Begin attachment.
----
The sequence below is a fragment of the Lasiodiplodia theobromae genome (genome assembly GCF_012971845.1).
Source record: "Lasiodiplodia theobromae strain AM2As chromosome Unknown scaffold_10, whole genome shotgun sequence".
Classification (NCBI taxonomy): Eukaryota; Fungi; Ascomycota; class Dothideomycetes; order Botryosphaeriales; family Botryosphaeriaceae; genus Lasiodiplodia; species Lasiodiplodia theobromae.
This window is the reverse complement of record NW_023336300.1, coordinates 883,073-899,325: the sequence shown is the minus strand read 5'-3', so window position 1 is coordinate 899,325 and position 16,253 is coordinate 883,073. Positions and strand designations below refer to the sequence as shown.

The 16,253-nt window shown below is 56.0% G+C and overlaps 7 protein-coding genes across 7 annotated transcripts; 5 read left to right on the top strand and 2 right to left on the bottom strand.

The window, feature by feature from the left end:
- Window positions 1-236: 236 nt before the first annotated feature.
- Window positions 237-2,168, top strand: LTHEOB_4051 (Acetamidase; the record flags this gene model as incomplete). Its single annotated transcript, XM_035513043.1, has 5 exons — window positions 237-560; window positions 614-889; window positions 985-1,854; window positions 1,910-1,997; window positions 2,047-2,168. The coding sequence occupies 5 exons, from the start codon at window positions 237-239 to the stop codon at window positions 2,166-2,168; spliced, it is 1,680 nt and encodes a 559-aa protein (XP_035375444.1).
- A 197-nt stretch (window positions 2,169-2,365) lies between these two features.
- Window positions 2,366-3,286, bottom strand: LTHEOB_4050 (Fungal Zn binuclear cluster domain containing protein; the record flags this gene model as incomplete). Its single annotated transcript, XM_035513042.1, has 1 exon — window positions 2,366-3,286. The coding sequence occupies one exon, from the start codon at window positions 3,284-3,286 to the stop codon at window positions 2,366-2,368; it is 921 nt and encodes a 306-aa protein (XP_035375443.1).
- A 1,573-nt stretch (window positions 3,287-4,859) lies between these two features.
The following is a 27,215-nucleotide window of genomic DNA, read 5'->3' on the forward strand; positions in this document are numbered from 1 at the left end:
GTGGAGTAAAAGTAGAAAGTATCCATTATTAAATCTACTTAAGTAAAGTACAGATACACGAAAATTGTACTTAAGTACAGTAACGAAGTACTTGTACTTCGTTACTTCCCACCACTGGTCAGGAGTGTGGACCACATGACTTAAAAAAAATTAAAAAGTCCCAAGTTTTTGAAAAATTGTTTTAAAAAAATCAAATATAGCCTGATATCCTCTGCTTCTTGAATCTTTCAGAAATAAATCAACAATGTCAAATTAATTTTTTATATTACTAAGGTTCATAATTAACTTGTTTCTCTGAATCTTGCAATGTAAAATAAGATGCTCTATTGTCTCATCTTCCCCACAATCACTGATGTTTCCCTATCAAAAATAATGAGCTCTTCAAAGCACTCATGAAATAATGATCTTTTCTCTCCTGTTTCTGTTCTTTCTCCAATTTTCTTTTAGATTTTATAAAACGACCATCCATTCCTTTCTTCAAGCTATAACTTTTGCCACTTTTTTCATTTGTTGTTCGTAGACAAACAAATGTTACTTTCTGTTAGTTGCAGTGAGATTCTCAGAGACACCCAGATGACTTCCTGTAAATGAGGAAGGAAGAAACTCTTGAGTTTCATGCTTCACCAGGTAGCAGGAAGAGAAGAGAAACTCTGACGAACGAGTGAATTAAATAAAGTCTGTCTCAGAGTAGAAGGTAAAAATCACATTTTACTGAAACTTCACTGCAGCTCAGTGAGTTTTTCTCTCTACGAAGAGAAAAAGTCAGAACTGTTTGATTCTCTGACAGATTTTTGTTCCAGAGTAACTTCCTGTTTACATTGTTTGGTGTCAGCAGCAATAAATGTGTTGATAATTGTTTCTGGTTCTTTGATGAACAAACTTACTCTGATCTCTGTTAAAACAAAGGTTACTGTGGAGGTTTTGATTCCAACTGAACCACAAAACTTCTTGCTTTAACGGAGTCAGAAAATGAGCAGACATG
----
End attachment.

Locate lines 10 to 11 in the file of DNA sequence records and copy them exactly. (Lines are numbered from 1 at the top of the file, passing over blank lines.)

- Window positions 2,366-3,286, bottom strand: LTHEOB_4050 (Fungal Zn binuclear cluster domain containing protein; the record flags this gene model as incomplete). Its single annotated transcript, XM_035513042.1, has 1 exon — window positions 2,366-3,286. The coding sequence occupies one exon, from the start codon at window positions 3,284-3,286 to the stop codon at window positions 2,366-2,368; it is 921 nt and encodes a 306-aa protein (XP_035375443.1).
- A 1,573-nt stretch (window positions 3,287-4,859) lies between these two features.